Thing Sette: Virtual Worlds

May 28, 2010

Today we explored virtual worlds in class. To be specific we played with the virtual world “Second Life” . To start out, I had to choose a name for myself. I decided to make my first name Blob, because… well… why not? I had to choose a last name from a list, so I chose Gloom and became officially Blob Gloom. I then had to choose from a set of avatars that can be changed in the game proper. I played with my avatar for around 20 minutes turning various parts of my body invisible and matching male torsos with female legs and whatnot, but I eventually settled with a relatively normal female avatar with a combination of clothing from different avatar pallets. When I was done playing with that, walking through walls and learning how to fly, I went to the various libraries and islands given in the hands-on activity. They were cool looking and showed off all the features the site offered, but mostly I was distracted at how odd the world looked as it loaded the island and people piece-by-piece. I think Second Life has its uses and certain types of people may enjoy this type of environment, but I am just not one of those people. I don’t particularly enjoy social interaction all that much and it seems to me that Second Life is just one giant game of pretend, but with more loading and polygon people. I have a certain respect for MMORPGs even if I don’t play them myself and I can respect the uses for Second Life even if I don’t fully understand the appeal.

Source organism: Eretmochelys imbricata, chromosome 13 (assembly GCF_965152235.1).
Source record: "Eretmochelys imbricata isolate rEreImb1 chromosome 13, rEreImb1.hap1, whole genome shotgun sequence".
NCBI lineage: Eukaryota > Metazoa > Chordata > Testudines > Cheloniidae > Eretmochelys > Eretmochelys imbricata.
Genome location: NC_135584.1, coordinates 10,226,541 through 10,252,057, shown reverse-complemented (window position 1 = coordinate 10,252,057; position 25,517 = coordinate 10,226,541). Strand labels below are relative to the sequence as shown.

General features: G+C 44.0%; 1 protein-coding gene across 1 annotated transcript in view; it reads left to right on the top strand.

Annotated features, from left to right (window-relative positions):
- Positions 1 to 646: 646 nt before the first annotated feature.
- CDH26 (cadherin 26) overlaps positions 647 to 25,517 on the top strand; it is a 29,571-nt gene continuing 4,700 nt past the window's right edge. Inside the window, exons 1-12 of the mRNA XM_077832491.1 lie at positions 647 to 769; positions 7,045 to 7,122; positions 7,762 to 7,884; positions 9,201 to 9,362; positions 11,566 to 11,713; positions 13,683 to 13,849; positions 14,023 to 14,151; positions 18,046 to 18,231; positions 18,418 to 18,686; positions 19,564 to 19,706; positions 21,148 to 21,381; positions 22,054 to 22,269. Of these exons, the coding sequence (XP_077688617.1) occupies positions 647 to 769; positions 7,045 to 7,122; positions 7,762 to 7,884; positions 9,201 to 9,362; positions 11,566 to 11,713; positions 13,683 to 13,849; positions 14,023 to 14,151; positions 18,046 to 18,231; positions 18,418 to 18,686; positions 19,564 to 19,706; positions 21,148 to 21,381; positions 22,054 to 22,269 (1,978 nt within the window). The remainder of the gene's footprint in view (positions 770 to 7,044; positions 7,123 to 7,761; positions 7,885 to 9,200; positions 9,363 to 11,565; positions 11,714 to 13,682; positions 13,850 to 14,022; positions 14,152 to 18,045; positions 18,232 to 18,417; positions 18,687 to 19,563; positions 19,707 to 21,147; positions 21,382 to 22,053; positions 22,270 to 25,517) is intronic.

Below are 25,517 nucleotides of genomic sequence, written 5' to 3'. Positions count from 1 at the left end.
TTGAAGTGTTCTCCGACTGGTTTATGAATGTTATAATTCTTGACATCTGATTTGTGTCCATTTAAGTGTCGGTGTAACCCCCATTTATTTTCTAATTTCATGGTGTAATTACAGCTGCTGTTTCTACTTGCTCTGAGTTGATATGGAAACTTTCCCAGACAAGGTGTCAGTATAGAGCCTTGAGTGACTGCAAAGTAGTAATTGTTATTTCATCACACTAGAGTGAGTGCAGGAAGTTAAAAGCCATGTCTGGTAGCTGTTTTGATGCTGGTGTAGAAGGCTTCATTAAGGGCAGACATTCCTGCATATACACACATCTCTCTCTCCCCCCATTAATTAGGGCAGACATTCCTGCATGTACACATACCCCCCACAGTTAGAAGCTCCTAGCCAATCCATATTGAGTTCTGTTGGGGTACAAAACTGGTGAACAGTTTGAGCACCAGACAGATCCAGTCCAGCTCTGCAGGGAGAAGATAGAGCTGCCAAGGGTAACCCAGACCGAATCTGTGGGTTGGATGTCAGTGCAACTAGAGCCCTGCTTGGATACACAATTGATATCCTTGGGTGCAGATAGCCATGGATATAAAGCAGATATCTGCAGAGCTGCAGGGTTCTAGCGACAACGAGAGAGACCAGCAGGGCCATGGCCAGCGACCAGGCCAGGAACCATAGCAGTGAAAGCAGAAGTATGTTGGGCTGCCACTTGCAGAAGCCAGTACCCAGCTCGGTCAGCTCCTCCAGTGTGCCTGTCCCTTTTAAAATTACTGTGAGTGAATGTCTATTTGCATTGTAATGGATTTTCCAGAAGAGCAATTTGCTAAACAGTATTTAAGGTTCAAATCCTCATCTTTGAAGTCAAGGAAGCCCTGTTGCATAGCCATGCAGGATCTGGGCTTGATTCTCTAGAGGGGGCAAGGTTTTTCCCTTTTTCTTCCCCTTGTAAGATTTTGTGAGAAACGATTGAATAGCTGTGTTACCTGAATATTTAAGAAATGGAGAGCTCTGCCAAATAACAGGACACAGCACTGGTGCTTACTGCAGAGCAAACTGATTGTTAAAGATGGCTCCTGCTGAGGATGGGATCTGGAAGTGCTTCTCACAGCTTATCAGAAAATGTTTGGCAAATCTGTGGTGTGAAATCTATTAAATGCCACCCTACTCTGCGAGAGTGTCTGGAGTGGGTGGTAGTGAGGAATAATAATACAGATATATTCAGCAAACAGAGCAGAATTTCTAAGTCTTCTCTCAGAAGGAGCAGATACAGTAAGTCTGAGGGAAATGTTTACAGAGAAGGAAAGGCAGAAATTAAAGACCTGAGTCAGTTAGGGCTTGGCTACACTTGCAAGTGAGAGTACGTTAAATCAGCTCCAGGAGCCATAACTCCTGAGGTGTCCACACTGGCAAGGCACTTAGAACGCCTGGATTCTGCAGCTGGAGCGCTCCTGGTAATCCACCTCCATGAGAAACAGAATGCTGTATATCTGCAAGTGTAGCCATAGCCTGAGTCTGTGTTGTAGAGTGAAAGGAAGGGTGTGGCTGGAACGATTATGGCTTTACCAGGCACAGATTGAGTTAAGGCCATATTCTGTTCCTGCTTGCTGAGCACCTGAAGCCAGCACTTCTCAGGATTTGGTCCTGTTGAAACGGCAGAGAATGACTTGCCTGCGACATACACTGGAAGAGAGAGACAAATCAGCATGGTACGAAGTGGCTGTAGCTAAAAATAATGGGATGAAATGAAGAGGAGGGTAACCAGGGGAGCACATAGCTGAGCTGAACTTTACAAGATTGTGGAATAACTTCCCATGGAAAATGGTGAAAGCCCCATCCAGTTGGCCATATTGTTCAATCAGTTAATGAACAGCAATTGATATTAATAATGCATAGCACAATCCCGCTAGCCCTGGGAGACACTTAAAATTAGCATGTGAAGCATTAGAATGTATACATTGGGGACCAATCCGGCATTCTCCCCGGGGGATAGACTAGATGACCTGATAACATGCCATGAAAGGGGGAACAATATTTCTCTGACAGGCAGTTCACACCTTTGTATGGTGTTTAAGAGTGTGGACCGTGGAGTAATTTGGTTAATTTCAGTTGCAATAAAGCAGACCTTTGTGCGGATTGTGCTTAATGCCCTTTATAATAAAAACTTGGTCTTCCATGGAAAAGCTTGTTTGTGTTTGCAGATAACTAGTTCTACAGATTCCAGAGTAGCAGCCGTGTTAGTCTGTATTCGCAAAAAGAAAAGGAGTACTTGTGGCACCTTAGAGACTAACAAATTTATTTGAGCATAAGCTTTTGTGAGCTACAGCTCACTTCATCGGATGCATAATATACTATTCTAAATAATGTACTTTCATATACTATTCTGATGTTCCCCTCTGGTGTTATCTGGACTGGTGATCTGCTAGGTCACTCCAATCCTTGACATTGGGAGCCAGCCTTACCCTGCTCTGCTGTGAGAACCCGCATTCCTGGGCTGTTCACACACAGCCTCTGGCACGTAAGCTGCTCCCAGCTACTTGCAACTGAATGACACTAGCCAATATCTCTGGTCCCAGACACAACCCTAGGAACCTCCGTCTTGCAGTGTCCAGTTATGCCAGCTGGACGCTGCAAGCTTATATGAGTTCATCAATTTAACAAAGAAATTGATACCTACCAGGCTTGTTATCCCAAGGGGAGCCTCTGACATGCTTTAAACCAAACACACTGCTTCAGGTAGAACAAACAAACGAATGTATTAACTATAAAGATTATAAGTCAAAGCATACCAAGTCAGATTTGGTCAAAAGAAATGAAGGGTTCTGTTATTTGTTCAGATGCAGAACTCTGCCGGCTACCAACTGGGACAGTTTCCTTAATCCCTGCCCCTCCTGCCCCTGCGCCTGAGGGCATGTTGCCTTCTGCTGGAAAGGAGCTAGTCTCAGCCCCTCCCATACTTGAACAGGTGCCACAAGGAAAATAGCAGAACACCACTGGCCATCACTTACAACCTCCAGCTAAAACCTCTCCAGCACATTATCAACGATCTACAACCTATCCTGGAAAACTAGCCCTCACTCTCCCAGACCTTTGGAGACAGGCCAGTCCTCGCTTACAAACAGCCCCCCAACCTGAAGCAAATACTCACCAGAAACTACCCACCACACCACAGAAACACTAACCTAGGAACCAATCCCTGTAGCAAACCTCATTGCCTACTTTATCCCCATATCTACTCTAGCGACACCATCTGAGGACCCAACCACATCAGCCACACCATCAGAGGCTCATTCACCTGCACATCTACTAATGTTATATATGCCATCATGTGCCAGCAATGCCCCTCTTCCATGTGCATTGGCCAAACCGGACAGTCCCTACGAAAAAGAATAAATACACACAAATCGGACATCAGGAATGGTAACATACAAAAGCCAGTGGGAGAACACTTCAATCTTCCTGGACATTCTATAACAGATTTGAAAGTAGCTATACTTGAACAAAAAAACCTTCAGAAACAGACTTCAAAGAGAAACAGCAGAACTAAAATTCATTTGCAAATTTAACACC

I went to Google Scholar to see exactly what professionals use Second life for. I found an article called “Second Life: an overview of the potential of 3-D virtual worlds in medical and health education” that talks about some of the libraries I visited in the hands-on activity. I didn’t read all of the article, but apparently “HealthInfo Island” was entirely funded by a $40,000 grant from the US National Library of Medicine (NLM)/Greater Midwest Region of the National Network to provide consumer health information services in Second Life. Obviously someone thought this project would be beneficial.

There are a few other papers on virtual worlds and Second Life in particular. This article states that virtual worlds like Second life could be beneficial for research in the “social, behavioral, and economic sciences, as well as in human-centered computer science”. This article is about how museums and museum-like activities in Second Life have evolved and how they compare to similar activities in real life. I suppose there really are benefits to virtual worlds like Second Life even if I myself don’t particularly enjoy them.

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